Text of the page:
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|New Chevy Volt|
This month, thousands of new Chevy Volt owners will begin the real road tests of the first mass-produced plug-in hybrid electric car. While much of the car's engineering is unique, consumers may be unaware that some of its most extraordinary technology is inside the nearly 400-lb. battery that powers the vehicle in electric mode.
The battery's chemistry is based in part on a revolutionary breakthrough pioneered by scientists at the U.S. Department of Energy's Argonne National Laboratory. The new development helps the Volt's battery—a lithium-ion design similar to those in your cell phone or laptop—last longer, run more safely and perform better than batteries currently on the market.
"To me this cuts right to the heart of green energy," said Jeff Chamberlain, who heads Argonne's battery research and development. "This battery technology is a step towards energy independence for the U.S.; it helps create jobs; and it can have a positive impact on the environment."
The story begins in the late 1990s, when the DOE's Office of Basic Energy Sciences funded an intensive study of lithium-ion batteries. "Existing materials weren't good enough for a high-range vehicle," explained Michael Thackeray, an Argonne Distinguished Fellow who is one of the holders of the original patent. "The Argonne materials take a big step forward in extending the range for an electric vehicle."
In order to improve the design, scientists had to know how batteries worked at the atomic level.
"What we really needed to do was understand the molecular structure of the material," said Argonne chemist Chris Johnson.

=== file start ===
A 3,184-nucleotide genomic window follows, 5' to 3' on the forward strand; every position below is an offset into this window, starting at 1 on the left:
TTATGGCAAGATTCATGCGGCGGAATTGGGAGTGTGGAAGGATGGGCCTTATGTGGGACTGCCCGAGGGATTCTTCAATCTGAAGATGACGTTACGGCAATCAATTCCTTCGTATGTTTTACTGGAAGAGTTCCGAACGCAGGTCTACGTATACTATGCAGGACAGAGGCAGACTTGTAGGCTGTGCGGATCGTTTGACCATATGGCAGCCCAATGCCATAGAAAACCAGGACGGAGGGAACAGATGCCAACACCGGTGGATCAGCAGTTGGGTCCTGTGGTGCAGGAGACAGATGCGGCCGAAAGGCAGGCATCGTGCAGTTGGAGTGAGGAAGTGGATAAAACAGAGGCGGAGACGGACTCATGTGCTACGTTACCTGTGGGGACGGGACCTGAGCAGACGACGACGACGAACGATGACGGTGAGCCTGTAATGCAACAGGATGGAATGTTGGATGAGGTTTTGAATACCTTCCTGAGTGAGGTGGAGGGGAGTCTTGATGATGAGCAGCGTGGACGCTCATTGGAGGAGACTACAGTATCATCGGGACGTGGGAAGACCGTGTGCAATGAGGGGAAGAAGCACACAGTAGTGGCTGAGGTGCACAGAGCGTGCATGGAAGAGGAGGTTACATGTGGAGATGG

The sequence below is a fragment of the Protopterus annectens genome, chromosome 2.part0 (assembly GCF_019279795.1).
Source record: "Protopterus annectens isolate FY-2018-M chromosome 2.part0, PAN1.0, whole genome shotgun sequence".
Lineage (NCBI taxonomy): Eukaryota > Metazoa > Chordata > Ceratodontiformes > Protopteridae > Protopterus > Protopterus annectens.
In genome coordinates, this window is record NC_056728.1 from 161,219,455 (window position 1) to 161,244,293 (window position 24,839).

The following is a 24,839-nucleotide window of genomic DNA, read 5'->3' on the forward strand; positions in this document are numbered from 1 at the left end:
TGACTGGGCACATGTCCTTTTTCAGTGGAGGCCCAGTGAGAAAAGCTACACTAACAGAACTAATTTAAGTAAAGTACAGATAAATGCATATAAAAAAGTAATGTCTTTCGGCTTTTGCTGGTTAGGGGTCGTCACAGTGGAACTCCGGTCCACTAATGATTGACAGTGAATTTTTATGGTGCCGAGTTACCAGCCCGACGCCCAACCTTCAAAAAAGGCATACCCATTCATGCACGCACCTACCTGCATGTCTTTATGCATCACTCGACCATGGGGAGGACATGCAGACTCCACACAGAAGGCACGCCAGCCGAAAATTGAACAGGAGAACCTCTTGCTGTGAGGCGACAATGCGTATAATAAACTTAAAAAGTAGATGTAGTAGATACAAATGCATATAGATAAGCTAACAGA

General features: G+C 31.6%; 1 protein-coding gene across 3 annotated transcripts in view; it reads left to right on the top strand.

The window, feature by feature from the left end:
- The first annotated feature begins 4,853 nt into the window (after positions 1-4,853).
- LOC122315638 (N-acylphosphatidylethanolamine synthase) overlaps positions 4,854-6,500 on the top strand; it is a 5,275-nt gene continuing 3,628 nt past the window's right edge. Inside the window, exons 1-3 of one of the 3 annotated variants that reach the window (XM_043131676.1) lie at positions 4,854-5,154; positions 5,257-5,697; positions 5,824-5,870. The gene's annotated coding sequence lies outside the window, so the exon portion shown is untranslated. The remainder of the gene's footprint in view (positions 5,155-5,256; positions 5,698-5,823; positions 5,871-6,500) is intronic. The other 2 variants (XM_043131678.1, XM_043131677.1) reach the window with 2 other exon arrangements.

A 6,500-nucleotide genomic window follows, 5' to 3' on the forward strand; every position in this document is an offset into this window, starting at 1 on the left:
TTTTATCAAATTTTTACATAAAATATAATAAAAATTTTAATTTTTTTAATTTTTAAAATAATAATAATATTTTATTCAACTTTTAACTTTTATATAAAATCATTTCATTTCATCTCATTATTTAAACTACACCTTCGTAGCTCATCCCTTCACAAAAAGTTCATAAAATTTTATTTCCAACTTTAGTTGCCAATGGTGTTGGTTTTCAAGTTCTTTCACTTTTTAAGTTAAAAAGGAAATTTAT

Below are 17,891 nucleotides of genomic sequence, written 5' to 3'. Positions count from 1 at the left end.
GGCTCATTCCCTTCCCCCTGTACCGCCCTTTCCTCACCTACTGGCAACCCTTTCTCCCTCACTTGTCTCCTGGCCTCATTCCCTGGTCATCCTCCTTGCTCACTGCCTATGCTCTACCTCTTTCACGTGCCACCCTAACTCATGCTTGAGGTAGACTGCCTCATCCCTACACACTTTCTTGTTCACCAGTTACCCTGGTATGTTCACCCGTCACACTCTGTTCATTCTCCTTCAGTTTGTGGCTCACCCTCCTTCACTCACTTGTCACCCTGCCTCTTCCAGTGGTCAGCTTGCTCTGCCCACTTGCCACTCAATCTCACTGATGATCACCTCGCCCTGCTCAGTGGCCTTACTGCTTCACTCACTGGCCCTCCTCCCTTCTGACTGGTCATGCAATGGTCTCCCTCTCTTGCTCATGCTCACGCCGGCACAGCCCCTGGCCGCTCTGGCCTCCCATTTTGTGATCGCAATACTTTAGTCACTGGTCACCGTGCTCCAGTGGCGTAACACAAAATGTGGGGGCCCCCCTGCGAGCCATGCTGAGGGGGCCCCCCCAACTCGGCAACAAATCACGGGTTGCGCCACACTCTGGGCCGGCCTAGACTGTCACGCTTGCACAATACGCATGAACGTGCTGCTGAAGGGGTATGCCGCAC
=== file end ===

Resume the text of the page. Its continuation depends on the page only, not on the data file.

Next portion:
At its most basic level, a lithium battery is composed of a negatively charged anode and a positively charged cathode. Between them is a thin membrane that allows only tiny, positively charged lithium ions to pass through. When a battery is fully charged, all of the lithium ions are contained in the anode. When you unplug the battery from the charger and begin to use it, the lithium ions flow from the anode through the membrane to react with the cathode—creating an electrical current.
The team wanted to improve the cathode, the positively charged material. They began by using incredibly intense X-rays from Argonne's Advanced Photon Source synchrotron to monitor and understand reactions that occur in lithium batteries—in real time. Next, they set out to modify and optimize the cathode materials. Using new synthesis methods, they created lithium- and manganese-rich materials that proved remarkably more stable than existing designs.
Because manganese-rich cathodes are more stable than those used in today's batteries, the new batteries are safer and less likely to overheat. Manganese is cheap, so the battery will cost less to manufacture. The researchers also upped the upper charging voltage limit to 4.6 volts—higher than the usual operating voltage—and saw a tremendous jump in the battery's energy capacity.
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